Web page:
I knew upon concluding my research on Walter Leonhardt, Financial Director of Coca-Cola Beverages South Africa (CCBSA), that this interview would add significant value to this publication. It’s not only his financial acumen as award-winning CFO and his work in transforming the organisation into the successful entity it is today that I found inspirational, but his humility, authenticity and love for South Africa and its diverse group of people. I spoke to Walter about the traits of a great leader, CCBSA, its successes, challenges and plans for the future.

Q: What would you put CCBSA’s success down to?
WL: I think the two main things are our people and the brands that we sell. We have passionate and committed people who are completely willing and eager to go the extra mile and do fantastic things. Most of our brands are familiar to the population – you can talk to anyone about Fanta, Sprite or Coke and they’ll know what you’re talking about. People also know that when they buy one of our products, it comes with the quality and consistency and enjoyment they’re used to.

Q: The buzzword for many companies in South Africa is ‘sustainability’. How have you managed to implement this across your business?
WL: We have made really good progress. We haven’t quite arrived, but over many years we have come a long way. All across our organisation you’ll find recycling bins, and we’ve made huge strides regarding our electricity and our water usage. Our water usage, as we benchmark it globally, is amongst the lowest in the world. We also have a schools recycling programme – an extension of our organisation – which we have been running for five years, and it’s growing from strength to strength.

Of late, we’ve been working with the Department of Education and the Department of Environmental Affairs and they’re quite keen to extend the schools programme across the entire country. At the moment we’re only operational in about 600 schools.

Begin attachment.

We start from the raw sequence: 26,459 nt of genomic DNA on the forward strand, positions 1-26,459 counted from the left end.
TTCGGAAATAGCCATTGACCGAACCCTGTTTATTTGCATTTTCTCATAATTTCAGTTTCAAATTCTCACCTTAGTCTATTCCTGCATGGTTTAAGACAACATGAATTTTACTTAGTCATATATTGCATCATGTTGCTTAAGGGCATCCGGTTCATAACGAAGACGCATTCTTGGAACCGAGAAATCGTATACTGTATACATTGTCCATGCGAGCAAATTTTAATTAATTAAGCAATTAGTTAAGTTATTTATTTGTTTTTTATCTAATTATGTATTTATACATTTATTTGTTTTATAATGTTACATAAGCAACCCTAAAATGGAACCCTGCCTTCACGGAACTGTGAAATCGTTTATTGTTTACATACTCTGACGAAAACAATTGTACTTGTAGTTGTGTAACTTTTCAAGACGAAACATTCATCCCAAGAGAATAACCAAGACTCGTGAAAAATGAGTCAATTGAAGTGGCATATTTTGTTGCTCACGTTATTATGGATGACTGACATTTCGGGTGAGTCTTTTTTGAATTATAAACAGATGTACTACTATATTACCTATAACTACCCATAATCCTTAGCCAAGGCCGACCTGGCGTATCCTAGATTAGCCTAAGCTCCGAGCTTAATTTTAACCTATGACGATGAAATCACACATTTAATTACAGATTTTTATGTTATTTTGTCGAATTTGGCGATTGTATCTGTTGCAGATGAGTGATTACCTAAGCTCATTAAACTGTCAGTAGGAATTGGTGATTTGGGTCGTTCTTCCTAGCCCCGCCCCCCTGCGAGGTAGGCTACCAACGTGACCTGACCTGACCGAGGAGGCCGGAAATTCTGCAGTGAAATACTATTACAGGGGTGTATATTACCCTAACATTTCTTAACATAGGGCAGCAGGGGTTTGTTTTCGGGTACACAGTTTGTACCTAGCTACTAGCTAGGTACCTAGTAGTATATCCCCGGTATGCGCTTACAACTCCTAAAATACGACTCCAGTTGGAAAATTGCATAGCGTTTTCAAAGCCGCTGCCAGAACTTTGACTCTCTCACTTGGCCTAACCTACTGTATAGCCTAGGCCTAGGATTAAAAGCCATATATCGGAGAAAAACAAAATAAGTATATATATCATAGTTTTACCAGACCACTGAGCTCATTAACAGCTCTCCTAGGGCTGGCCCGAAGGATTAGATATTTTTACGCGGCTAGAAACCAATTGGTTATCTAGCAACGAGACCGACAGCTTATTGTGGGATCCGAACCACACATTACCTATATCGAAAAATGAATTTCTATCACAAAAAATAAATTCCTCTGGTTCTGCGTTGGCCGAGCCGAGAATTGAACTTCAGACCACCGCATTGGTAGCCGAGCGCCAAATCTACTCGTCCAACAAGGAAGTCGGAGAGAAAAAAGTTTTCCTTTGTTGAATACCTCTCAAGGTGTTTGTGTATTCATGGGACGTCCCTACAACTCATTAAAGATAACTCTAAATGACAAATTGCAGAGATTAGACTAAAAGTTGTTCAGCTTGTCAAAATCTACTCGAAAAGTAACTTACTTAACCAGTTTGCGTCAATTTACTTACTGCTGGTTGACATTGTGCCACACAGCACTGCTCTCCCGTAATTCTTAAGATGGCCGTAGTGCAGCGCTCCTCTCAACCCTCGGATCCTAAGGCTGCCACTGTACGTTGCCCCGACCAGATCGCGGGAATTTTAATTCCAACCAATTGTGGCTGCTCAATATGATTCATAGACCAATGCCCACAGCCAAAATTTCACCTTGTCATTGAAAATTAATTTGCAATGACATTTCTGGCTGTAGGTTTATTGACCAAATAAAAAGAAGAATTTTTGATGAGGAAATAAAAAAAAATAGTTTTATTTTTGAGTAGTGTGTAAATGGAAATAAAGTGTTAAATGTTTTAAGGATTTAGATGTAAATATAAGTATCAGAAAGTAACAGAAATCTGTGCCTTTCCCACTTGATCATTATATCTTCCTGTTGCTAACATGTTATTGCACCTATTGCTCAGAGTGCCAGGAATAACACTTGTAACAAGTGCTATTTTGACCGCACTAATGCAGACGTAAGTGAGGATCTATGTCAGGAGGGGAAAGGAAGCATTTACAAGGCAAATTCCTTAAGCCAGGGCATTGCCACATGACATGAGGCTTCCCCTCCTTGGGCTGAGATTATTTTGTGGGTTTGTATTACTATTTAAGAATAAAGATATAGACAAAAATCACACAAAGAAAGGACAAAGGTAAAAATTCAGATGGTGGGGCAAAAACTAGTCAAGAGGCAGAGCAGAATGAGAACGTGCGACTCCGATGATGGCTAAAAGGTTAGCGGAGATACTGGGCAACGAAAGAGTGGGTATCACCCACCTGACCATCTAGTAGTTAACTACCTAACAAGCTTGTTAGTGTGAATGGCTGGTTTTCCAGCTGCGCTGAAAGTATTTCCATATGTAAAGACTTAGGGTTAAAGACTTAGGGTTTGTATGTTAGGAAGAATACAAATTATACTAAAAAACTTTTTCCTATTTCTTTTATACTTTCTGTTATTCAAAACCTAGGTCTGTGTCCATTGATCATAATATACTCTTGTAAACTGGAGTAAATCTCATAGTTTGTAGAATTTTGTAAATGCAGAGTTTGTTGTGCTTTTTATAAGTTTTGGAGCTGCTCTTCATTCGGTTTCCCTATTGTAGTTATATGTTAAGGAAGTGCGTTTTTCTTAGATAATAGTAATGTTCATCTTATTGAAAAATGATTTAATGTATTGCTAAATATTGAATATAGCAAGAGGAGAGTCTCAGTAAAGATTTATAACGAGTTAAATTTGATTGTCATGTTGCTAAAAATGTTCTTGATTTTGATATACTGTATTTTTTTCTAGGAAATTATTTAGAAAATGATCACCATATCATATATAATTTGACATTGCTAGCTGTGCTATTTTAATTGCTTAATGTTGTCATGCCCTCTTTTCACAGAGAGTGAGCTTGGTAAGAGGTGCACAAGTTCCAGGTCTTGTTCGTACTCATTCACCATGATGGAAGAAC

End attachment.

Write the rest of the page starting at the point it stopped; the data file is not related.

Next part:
We’ve helped established a recycling factory in the country where plastic bottles are converted into raw materials to be reused in the new plastic bottles we produce.

Q: Foreign investors’ confidence in South Africa is low at the moment. What do you think needs to happen to restore investor confidence in South Africa?
WL: I think there are two things. Firstly, action needs to be taken against transgressors. We have a couple of examples of people, institutions, and firms that haven’t quite done what was expected of them. When these things happen, it shouldn’t go unnoticed or untouched. There needs to be consequences to actions. The second aspect is that the tone gets set from the top. Whether it’s a senior leader in an organisation, firm or in government, the majority would look at the example that has been set from the top and most likely follow that example. Unfortunately, at the moment there are too many examples that are not worth following. Government, as well as corporates, need to ensure that the examples leaders set are unblemished, ethical and honest.

Quick-fire Q&A with Walter

Q: Your wishes for South Africa?
1. I would like for diverse groups of people to have more interaction with each other.
2. I want South Africa to be a safe place where one doesn’t have to worry about one’s personal safety.
3. I wish South Africa would hasten in returning to strong economic growth.
4. I wish that all South Africans would start caring about the environment.

I play tennis with my wife and daughters. I love to cycle and take walks in nature reserves with my family.

Who or what inspires you?
Acts of kindness, compassion and forgiveness inspire me. An unsolicited or unexpected smile from a stranger also inspires me. When someone young and inexperienced does or says something which displays insight or wisdom and the application thereof, I find very inspiring – it gives me hope for the future.